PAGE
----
Then in his early 70s, McBride’s heart began failing — lungs weakened by smoking since age 10. Doctors talked him into a bypass. “He wanted us to tell everyone he was having a sex change operation,” Lauckhart recalled. Afterward, tethered to hospital monitors, he would later declare, “I was an astronaut, unfit for flight.” “Even nearing his last day, I reported that I had something for him,” recalled Lauckhart. His response: “What is it? A body bag?”
McBride left his body on February 10, 2010 and a wake was held that July, on what would have been his 74th birthday. Lauckhart and the crew collected his sayings in The Book of Lyle, which they printed up for the occasion. The cover featured a photo of McBride puffing — in front of a no smoking sign. In death, McBride had found his own, “Black Sparrow Press,” the small publisher that had championed Bukowski in life. The deceased also attended his memorial . . . in the form of a life-sized cardboard bust that now keeps Lauckhart company in his office. “He was my best friend,” Lauckhart said wistfully, looking at the black and white likeness. “If I was especially upset about something I could call him up and cuss him out. He loved it! He thought it was a good service he could provide. After he died I asked if anyone else would take over that job, but nobody volunteered.”
McBride was perhaps the last of the great market characters. By the 1990s, the number of lost souls had diminished, Lauckhart suspects, due to new psychiatric drugs becoming available. Still a few remain. Among the current characters inhabiting the newsstand is a flat-topped local, nicknamed for his long grey beard, which meanders past his waist. He’s unable to form words, but clerks say he browses for hours and plays unofficial store detective. One day he spied an older German woman buying a travel guide. He pointed to her satchel and stuttered. Blond pomped clerk Chad Smith pulled out about $40 worth of magazines she had planned to spirit away.
Another customer, a hoarder, walks back and forth carrying armloads of newspapers, which he claims are building his biceps, according to Smith. After his apartment was overtaken by them, he moved into a group home. That didn’t stop his collecting. “He finds a spot on the ground in the market and pretty soon he starts piling up newspapers,” Lauckhart recalled. “Security finds them. ‘What the hell is this?’ they ask and they move them out. It broke his heart,” said Lauckhart. On a recent afternoon, Smith made change for a recovering crackhead, who used to scrounge for rocks on the sidwalk. Another longhaired guy strolled up and timidly inquired, “ ‘Can I get the High Times? I may have hung out over the hour limit, but I do buy something.’ ”
If only more people would. Though there was an uptick in magazine sales during the 1994 tech bubble, and there’s still a steady stream of summer tourists, it’s otherwise quiet. When George Cottrell first started working at the stand in 1999, two clerks would hustle during the noontime crush. “At times there wasn’t even a spare moment to pick up all of the cash strewn hurriedly onto the little counter we have,” he recalled.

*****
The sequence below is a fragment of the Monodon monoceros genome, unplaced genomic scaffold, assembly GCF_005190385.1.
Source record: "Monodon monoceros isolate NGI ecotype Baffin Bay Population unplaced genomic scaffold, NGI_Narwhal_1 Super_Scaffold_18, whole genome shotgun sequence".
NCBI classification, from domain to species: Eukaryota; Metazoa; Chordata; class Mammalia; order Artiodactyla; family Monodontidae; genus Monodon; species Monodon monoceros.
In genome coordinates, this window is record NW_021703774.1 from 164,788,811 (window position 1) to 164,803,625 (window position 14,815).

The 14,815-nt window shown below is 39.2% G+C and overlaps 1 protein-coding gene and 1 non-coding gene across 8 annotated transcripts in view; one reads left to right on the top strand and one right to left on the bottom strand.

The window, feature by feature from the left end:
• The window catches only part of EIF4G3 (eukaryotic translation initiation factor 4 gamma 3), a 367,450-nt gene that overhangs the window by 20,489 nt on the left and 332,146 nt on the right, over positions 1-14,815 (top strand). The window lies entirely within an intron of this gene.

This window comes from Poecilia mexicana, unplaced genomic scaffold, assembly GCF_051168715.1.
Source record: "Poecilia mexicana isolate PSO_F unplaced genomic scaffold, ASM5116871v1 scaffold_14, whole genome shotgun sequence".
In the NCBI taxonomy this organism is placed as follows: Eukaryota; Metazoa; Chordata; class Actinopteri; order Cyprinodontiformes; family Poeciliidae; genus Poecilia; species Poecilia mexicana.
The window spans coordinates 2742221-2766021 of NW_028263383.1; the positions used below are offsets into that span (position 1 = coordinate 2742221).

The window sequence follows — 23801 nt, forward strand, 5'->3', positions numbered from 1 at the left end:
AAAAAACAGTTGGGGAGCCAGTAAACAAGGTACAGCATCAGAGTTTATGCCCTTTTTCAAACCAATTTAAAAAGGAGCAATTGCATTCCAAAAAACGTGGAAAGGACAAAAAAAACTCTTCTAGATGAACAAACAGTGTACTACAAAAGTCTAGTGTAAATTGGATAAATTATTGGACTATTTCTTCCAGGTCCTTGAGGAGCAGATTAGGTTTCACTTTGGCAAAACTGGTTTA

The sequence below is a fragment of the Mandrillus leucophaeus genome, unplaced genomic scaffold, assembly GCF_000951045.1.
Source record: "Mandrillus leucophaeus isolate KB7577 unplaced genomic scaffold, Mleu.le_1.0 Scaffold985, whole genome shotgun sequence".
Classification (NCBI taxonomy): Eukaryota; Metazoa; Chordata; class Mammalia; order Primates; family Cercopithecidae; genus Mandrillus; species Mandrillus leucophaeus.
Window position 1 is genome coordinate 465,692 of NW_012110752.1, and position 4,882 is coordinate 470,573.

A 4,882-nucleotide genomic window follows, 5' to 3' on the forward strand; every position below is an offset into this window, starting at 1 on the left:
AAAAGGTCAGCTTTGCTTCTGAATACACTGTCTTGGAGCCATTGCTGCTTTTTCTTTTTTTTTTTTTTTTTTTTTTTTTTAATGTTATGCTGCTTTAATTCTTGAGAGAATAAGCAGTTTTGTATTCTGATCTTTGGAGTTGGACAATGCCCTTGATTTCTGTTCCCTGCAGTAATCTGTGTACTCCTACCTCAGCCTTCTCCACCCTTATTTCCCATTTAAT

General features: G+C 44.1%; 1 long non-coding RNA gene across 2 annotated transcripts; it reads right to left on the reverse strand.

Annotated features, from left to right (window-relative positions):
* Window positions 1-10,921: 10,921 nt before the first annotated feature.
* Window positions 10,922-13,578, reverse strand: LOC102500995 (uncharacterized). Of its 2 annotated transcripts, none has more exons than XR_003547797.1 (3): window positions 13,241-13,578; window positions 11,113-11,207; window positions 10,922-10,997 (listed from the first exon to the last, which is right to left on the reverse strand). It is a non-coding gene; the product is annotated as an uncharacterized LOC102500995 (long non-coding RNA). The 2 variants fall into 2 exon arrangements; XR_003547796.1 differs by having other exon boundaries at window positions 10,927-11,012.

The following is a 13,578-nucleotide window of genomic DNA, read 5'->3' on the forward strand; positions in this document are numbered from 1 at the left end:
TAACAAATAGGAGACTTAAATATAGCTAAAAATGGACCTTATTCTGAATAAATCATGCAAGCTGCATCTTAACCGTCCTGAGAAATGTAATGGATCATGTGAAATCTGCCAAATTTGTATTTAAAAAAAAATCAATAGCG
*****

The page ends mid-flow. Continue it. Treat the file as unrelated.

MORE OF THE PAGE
“By any measure, the newsstand isn’t sustainable,” said Aana Lauchhart, who believes her father maintains the stand largely out of loyalty to his six part-time employees. They return the allegiance — he’s only had about 35 workers in more than three decades of business. “It’s not like anybody is getting rich working in the freezing cold with sideways falling rain,” she mused. Lauckhart says he pays for his employees’ health insurance and concedes he may eventually relent and add sundries — rather than trim the hours of his staff.
Lauckhart said he manages to survive on his Social Security check because his personal expenses are low — his house is paid for, he drives a 30-year-old clunker when he’s not taking the bus. And he’s still able to travel occasionally, helped by frequent flier miles from credit cards.
If a primary human instinct is to surround ourselves with family and friends to witness our lives, Lauckhart and his vendors serve that purpose for those on society’s margins. “He likes the peculiar people who have nowhere else to go and don’t fit in anywhere else,” noted Steele. Local journalists, though, haven’t always recognized the sense of community he nurtures. Lauckhart showed me a snapshot of a market regular, nicknamed, “Manuel the Drunk,” possessor of wild eyes. “He was drunk 24-seven for 30 years. I never saw him when he wasn’t drinking,” Lauckhart recalled. After his death about eight years ago, there was a newspaper article lamenting those who perished alone and friendless, including Manuel.
“We objected. No, he didn’t — we knew him,” Lauckhart said, his voice rising. “He had friends all over.”